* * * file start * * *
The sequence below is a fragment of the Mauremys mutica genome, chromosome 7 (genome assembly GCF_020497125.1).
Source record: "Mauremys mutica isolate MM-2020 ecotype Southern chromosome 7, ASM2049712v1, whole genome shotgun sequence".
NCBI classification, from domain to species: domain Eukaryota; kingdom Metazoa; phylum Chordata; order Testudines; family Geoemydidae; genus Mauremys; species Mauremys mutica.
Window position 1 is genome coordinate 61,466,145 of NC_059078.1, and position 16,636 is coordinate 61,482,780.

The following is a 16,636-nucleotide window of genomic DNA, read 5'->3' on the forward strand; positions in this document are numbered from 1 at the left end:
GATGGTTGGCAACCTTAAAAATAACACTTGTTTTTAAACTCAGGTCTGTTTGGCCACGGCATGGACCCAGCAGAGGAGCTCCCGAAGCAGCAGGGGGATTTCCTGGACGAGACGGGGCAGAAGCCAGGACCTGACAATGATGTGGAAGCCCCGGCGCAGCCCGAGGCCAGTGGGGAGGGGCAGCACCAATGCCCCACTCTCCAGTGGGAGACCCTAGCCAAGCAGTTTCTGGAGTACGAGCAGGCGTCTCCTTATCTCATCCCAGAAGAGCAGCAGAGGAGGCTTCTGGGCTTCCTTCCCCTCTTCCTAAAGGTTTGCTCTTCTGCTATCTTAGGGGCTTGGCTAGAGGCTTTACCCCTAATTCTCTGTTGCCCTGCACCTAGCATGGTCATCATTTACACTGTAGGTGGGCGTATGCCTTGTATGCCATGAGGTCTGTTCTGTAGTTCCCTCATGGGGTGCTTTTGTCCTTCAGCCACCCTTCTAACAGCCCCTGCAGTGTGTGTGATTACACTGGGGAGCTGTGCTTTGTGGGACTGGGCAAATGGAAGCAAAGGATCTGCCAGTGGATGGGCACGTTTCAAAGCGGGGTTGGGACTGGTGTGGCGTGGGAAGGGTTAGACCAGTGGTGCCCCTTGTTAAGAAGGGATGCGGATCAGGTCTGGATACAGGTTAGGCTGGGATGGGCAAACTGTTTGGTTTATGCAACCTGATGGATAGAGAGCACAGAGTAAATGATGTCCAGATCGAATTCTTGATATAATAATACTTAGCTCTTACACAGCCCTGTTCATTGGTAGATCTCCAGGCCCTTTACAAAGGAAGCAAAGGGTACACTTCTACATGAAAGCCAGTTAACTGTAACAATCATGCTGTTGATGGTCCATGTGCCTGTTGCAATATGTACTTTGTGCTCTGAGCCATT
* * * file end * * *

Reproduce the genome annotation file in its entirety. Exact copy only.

The sequence below is a fragment of the Mauremys mutica genome, chromosome 7 (genome assembly GCF_020497125.1).
Source record: "Mauremys mutica isolate MM-2020 ecotype Southern chromosome 7, ASM2049712v1, whole genome shotgun sequence".
NCBI classification, from domain to species: domain Eukaryota; kingdom Metazoa; phylum Chordata; order Testudines; family Geoemydidae; genus Mauremys; species Mauremys mutica.
Window position 1 is genome coordinate 61,466,145 of NC_059078.1, and position 16,636 is coordinate 61,482,780.

The following is a 16,636-nucleotide window of genomic DNA, read 5'->3' on the forward strand; positions in this document are numbered from 1 at the left end:
GATGGTTGGCAACCTTAAAAATAACACTTGTTTTTAAACTCAGGTCTGTTTGGCCACGGCATGGACCCAGCAGAGGAGCTCCCGAAGCAGCAGGGGGATTTCCTGGACGAGACGGGGCAGAAGCCAGGACCTGACAATGATGTGGAAGCCCCGGCGCAGCCCGAGGCCAGTGGGGAGGGGCAGCACCAATGCCCCACTCTCCAGTGGGAGACCCTAGCCAAGCAGTTTCTGGAGTACGAGCAGGCGTCTCCTTATCTCATCCCAGAAGAGCAGCAGAGGAGGCTTCTGGGCTTCCTTCCCCTCTTCCTAAAGGTTTGCTCTTCTGCTATCTTAGGGGCTTGGCTAGAGGCTTTACCCCTAATTCTCTGTTGCCCTGCACCTAGCATGGTCATCATTTACACTGTAGGTGGGCGTATGCCTTGTATGCCATGAGGTCTGTTCTGTAGTTCCCTCATGGGGTGCTTTTGTCCTTCAGCCACCCTTCTAACAGCCCCTGCAGTGTGTGTGATTACACTGGGGAGCTGTGCTTTGTGGGACTGGGCAAATGGAAGCAAAGGATCTGCCAGTGGATGGGCACGTTTCAAAGCGGGGTTGGGACTGGTGTGGCGTGGGAAGGGTTAGACCAGTGGTGCCCCTTGTTAAGAAGGGATGCGGATCAGGTCTGGATACAGGTTAGGCTGGGATGGGCAAACTGTTTGGTTTATGCAACCTGATGGATAGAGAGCACAGAGTAAATGATGTCCAGATCGAATTCTTGATATAATAATACTTAGCTCTTACACAGCCCTGTTCATTGGTAGATCTCCAGGCCCTTTACAAAGGAAGCAAAGGGTACACTTCTACATGAAAGCCAGTTAACTGTAACAATCATGCTGTTGATGGTCCATGTGCCTGTTGCAATATGTACTTTGTGCTCTGAGCCATT